1. I agree that Tom recommends the same 10-12 restaurants over & over on his weekly chat. Ever notice that 75% of the chat questions are always "What restaurant do you recommend for...?" REPETITIVE!!

                          However, I was no big fan of Phyllis's either, and I must agree the titles of her cooking mysteries are lame. Pass the Butler indeed!!

                          The first thing I look for in a Seitsema review is the price range. If entrees are $11 & above, I don't even read it.

                          4 Replies
                          1. re: Lauryn

                            $11 or higher you don't even read it?!
                            You must not go out often in the Washington area.

                            1. re: joe

                              Oh yes I eat out plenty in the DC area! Many delicious ethnic restaurants have entrees of $8 and thereabouts. In fact, the majority of MD/DC restaurants I've driven by or sampled these past 30+ years I've lived here have most entrees under $10. And I don't include chains.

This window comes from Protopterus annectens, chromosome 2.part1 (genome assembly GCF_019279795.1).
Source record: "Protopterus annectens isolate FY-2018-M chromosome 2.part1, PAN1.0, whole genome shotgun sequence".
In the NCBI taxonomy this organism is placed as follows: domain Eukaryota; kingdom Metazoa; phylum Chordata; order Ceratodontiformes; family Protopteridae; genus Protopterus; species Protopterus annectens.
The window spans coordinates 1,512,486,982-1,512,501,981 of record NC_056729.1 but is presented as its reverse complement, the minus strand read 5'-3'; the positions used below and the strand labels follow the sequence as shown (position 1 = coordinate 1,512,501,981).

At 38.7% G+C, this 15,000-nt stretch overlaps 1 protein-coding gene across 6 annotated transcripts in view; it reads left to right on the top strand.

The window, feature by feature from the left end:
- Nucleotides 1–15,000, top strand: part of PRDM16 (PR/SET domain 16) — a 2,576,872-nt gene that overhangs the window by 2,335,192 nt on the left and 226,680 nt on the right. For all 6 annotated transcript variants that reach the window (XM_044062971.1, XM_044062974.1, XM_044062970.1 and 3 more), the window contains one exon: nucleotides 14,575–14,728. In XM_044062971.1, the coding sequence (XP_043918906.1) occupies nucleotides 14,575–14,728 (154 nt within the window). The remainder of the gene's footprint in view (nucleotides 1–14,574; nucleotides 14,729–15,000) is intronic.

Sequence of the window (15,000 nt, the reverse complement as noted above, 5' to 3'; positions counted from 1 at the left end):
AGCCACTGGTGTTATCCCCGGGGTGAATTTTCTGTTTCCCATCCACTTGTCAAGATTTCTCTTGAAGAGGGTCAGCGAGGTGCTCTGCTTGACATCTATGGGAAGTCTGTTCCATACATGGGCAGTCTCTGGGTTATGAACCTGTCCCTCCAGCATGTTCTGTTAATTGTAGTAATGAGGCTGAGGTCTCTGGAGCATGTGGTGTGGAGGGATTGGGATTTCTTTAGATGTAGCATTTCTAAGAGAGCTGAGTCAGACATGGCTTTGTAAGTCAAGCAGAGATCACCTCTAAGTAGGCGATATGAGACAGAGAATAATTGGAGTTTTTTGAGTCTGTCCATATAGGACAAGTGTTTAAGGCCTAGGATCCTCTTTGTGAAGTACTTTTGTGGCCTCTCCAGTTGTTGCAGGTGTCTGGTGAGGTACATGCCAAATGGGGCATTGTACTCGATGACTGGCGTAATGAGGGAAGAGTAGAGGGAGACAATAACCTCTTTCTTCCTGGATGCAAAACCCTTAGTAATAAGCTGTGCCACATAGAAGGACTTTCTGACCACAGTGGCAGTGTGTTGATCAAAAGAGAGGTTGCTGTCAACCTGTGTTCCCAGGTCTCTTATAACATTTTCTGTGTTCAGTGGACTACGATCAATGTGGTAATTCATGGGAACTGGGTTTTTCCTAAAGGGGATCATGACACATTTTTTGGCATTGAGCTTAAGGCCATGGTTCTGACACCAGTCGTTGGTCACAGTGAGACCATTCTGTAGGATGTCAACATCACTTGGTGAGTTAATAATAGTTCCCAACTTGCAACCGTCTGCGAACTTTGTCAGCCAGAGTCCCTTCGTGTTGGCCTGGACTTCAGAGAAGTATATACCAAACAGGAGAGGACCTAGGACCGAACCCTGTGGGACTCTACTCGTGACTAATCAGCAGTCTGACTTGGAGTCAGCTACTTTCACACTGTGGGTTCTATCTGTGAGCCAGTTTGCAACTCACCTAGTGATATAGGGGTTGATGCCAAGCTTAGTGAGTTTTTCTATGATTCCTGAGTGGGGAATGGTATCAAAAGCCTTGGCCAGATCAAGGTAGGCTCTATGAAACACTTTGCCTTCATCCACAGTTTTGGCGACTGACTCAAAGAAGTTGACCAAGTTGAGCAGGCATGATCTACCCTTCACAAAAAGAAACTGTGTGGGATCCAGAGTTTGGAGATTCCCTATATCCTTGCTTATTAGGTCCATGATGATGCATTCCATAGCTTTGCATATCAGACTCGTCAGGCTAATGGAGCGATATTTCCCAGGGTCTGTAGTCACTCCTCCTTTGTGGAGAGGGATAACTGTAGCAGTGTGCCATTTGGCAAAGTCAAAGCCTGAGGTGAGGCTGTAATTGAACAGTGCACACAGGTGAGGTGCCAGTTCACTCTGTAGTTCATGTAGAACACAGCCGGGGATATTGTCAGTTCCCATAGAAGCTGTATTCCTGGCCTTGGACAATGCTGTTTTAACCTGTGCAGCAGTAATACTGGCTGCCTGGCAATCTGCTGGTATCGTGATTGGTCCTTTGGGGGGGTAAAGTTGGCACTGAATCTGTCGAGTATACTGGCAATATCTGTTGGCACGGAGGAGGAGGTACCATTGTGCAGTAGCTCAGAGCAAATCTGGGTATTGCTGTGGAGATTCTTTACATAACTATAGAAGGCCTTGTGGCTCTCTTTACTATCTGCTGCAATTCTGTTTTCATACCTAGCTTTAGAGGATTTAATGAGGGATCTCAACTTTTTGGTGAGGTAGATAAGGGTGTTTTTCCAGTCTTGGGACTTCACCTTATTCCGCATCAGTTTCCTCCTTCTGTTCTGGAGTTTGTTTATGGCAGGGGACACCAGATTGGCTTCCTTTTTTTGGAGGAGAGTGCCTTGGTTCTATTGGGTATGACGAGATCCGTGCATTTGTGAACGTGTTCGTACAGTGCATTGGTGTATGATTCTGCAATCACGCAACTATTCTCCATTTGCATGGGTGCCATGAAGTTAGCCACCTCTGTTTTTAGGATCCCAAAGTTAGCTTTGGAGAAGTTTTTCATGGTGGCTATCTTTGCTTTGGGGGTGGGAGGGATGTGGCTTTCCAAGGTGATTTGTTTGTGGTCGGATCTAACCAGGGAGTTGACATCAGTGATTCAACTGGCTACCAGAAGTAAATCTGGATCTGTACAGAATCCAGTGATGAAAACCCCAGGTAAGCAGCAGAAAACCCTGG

Last night I had a delish dinner at Thyme Square in Bethesda - entrees $13-20. One reason why we went there was I had a "2-for-1" card in the mail. That saved us a good amount right there. I use coupons & my Entertainment 2-for-1 card all the time.

                              I can't imagine that the majority of DC-MD-VA residents can really afford a meal for 2 & lodging at Inn at Little Washington. Not everyone here makes $60K & up, not everyone can afford a house of $500,000 & up...

                            2. re: Lauryn